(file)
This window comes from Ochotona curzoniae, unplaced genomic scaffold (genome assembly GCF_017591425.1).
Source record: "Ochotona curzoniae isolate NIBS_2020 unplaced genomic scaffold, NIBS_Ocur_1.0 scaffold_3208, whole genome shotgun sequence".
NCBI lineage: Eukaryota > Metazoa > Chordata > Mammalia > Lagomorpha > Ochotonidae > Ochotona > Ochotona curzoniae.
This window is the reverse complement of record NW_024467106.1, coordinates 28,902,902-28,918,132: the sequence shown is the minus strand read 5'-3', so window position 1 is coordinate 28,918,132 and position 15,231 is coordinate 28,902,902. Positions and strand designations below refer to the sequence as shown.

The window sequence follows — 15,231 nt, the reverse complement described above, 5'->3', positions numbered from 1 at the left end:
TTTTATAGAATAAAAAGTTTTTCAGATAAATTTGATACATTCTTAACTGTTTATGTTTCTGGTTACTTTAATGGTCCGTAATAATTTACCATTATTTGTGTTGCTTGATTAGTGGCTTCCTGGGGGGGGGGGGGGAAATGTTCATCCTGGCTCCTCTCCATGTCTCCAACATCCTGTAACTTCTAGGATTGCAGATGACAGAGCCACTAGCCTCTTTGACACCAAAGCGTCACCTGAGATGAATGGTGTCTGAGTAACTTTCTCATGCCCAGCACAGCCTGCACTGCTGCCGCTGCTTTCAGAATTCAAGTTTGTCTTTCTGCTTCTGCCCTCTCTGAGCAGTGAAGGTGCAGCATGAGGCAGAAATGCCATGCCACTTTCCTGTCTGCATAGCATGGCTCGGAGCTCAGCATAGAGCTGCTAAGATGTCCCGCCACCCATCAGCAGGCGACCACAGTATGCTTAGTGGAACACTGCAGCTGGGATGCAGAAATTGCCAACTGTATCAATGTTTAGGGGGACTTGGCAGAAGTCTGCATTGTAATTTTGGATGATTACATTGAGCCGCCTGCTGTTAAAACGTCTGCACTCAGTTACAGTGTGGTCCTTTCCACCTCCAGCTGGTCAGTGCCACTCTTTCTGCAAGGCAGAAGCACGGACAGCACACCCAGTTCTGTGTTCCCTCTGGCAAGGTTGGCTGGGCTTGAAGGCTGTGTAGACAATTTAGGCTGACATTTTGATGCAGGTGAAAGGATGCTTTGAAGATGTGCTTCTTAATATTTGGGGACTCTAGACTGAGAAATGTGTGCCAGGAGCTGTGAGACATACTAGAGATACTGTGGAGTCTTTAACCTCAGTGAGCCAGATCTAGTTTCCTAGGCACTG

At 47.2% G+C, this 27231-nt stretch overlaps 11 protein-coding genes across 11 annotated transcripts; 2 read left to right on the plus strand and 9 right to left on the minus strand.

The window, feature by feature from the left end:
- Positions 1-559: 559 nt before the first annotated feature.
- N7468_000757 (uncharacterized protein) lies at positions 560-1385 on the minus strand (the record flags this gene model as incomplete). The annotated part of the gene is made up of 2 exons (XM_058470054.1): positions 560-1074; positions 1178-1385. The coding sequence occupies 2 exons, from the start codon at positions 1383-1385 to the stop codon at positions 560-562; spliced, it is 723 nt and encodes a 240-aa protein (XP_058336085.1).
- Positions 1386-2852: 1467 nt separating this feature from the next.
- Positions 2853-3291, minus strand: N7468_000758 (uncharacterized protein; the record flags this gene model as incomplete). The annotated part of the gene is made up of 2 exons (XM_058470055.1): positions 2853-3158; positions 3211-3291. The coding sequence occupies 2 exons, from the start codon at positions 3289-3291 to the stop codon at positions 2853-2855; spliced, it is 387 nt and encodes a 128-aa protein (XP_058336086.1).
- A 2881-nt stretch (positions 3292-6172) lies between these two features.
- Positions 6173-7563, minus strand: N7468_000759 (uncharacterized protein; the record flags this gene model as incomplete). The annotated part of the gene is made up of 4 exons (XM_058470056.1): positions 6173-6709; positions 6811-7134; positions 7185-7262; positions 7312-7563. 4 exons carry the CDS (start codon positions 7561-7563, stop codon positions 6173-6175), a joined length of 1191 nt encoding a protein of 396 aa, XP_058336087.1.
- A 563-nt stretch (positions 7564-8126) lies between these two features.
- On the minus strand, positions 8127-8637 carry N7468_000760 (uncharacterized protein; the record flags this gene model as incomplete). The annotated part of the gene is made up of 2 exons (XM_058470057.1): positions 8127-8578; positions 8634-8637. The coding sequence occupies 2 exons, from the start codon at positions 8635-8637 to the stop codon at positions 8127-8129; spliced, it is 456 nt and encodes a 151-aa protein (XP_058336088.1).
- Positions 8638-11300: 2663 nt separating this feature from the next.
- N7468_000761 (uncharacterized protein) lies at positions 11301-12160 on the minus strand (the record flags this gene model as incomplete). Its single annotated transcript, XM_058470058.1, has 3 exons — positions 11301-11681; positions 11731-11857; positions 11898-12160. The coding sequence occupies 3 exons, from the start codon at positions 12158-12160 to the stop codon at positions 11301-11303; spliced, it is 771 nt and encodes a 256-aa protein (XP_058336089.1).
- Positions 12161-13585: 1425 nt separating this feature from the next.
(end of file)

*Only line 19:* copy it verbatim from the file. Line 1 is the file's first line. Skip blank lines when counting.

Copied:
- Positions 12161-13585: 1425 nt separating this feature from the next.